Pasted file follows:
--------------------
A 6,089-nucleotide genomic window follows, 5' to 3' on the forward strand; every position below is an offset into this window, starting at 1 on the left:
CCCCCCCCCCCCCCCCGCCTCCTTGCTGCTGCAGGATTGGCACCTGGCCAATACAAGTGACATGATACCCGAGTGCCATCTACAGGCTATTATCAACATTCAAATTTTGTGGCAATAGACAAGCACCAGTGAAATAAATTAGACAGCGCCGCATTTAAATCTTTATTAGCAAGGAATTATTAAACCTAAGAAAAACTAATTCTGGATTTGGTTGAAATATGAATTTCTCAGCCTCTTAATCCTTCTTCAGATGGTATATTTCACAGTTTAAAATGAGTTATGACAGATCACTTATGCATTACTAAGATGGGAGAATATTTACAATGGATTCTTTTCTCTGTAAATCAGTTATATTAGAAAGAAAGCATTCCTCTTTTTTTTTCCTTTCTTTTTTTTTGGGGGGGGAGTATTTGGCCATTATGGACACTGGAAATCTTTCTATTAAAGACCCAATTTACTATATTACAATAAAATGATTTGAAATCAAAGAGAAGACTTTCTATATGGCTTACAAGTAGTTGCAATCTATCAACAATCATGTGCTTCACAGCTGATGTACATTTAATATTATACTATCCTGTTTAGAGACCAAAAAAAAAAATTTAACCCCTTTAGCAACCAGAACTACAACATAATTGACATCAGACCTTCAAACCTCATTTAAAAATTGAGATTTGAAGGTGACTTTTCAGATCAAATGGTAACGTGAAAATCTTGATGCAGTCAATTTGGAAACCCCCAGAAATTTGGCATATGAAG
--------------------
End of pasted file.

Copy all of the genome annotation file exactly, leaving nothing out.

A 6,089-nucleotide genomic window follows, 5' to 3' on the forward strand; every position below is an offset into this window, starting at 1 on the left:
CCCCCCCCCCCCCCCCGCCTCCTTGCTGCTGCAGGATTGGCACCTGGCCAATACAAGTGACATGATACCCGAGTGCCATCTACAGGCTATTATCAACATTCAAATTTTGTGGCAATAGACAAGCACCAGTGAAATAAATTAGACAGCGCCGCATTTAAATCTTTATTAGCAAGGAATTATTAAACCTAAGAAAAACTAATTCTGGATTTGGTTGAAATATGAATTTCTCAGCCTCTTAATCCTTCTTCAGATGGTATATTTCACAGTTTAAAATGAGTTATGACAGATCACTTATGCATTACTAAGATGGGAGAATATTTACAATGGATTCTTTTCTCTGTAAATCAGTTATATTAGAAAGAAAGCATTCCTCTTTTTTTTTCCTTTCTTTTTTTTTGGGGGGGGAGTATTTGGCCATTATGGACACTGGAAATCTTTCTATTAAAGACCCAATTTACTATATTACAATAAAATGATTTGAAATCAAAGAGAAGACTTTCTATATGGCTTACAAGTAGTTGCAATCTATCAACAATCATGTGCTTCACAGCTGATGTACATTTAATATTATACTATCCTGTTTAGAGACCAAAAAAAAAAATTTAACCCCTTTAGCAACCAGAACTACAACATAATTGACATCAGACCTTCAAACCTCATTTAAAAATTGAGATTTGAAGGTGACTTTTCAGATCAAATGGTAACGTGAAAATCTTGATGCAGTCAATTTGGAAACCCCCAGAAATTTGGCATATGAAG